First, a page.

It’s still early in the school year, so kids’ backpacks are probably not filled to overflowing yet, but a chiropractor in Northern Virginia wants parents to know the dangers of carrying too much weight around.
Sports chiropractor Joshua Cole, with Sentara Health in Stafford says it’s an underdiscussed problem: “Honestly, I don’t get asked a lot about backpack safety for my patients.” But overweight backpacks can cause back problems and more.
“One study even showed that too much weight decreased the lung capacity, or the lung function,” Cole says. “And wearing the backpack weight on one shoulder — some studies show that there are actually physiological changes to the curves of [kids’] spines that the researchers could measure.”
Watching Their Weight
Cole endorses the official stance from the American Chiropractic Association. “The general consensus is, anything above 10 percent of the kid’s weight is excessive, and causes physiological changes and some injuries,” he says.
The first thing a parent should look at is the child’s posture while carrying the backpack fully loaded. Cole says signs that there may be a problem or adjustments may be needed are when “your kid is leaning forward to try to counterbalance the weight, their head is jutting out, their shoulders are kind of tugging at the backpack, they’re bent at the waist trying to keep up straight.”
Raising the backpack so it sits higher on the child’s torso can help with the posture problem, so the child is not leaning forward so much. Lower backpacks also impede the movement of their legs as they walk, “so they have to compensate.”
Sometimes schools aren’t very helpful in keeping backpacks manageable — occasionally, it turns out that your kid really does need all those things in the backpack that they say they do. Cole advises using rolling backpacks, if the school allows them, which not that many do. He also advises, if you can afford it, keeping one set of books at home and another at school, while acknowledging that some schools are taking away lockers. “There are there are definitely challenges to figure it out. Hopefully, in this digital age, maybe a lot of books will become digital.”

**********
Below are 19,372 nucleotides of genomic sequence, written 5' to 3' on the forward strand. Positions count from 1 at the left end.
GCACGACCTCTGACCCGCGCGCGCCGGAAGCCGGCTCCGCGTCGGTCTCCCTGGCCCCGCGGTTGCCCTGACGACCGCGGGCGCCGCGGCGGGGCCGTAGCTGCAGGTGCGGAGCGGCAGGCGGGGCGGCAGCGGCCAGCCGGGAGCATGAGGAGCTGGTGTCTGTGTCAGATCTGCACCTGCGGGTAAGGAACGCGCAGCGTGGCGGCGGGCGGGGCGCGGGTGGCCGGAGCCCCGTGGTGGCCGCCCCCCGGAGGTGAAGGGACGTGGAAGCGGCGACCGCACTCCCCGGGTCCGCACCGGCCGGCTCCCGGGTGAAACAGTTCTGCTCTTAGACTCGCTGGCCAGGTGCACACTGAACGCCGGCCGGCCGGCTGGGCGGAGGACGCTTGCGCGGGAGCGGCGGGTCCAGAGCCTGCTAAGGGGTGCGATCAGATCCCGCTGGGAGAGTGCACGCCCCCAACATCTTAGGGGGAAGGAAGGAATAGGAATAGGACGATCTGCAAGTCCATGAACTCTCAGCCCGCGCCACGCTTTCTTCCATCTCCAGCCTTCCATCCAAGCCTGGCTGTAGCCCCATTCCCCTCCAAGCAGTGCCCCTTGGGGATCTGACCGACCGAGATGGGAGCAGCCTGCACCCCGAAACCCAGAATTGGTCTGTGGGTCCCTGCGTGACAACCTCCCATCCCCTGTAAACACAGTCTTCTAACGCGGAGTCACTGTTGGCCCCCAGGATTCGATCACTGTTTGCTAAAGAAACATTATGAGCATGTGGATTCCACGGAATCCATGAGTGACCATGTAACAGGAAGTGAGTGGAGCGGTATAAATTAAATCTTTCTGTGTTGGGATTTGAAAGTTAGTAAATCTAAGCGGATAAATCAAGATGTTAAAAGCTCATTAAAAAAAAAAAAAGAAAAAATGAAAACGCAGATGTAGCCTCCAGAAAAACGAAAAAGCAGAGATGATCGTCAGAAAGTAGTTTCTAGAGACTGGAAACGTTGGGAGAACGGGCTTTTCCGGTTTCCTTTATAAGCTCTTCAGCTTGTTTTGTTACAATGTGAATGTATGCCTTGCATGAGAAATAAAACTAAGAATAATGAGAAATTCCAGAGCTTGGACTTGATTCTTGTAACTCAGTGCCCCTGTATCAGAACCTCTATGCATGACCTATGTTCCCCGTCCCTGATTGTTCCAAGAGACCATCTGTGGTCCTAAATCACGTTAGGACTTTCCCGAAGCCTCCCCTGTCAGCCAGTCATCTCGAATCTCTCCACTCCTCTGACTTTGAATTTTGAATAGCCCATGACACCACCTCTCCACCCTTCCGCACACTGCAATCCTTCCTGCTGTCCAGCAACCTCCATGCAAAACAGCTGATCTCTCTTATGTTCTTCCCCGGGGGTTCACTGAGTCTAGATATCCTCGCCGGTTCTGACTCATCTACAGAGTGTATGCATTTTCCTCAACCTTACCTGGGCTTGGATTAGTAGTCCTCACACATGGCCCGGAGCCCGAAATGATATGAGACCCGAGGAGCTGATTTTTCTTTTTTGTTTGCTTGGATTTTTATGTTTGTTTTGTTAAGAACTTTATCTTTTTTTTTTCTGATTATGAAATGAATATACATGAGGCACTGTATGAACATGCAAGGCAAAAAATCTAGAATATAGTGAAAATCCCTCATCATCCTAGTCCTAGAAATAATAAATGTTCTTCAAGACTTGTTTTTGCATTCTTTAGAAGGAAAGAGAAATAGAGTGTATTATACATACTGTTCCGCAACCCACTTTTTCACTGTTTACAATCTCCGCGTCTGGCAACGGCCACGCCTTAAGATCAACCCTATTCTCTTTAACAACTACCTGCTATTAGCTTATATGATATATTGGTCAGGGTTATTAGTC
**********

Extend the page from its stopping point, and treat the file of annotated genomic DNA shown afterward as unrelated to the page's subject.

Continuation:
How Big Should a Backpack Be?
There isn’t as much of a hard-and-fast rule on backpack size, but parents should look for a variety of factors, like making sure the shoulder straps are padded. Cole also suggests approaching backpacks like ergonomic chairs — the more adjustments you can make, the more chances you have to make it fit your kid precisely.
And while a backpack needs at least one large compartment for books, small pockets are good for making sure things stay where they’re put, instead of jostling around during the walk to school.
Cole advises thinking of a backpack like a plate of food. “Studies have shown that having a smaller plate keeps your portions down and is overall healthier. If you have a backpack that’s not too large, then you might not be as inclined to pack in as much stuff.”
What to look for, from the American Chiropractic Association:
Feature image, stock.adobe.com
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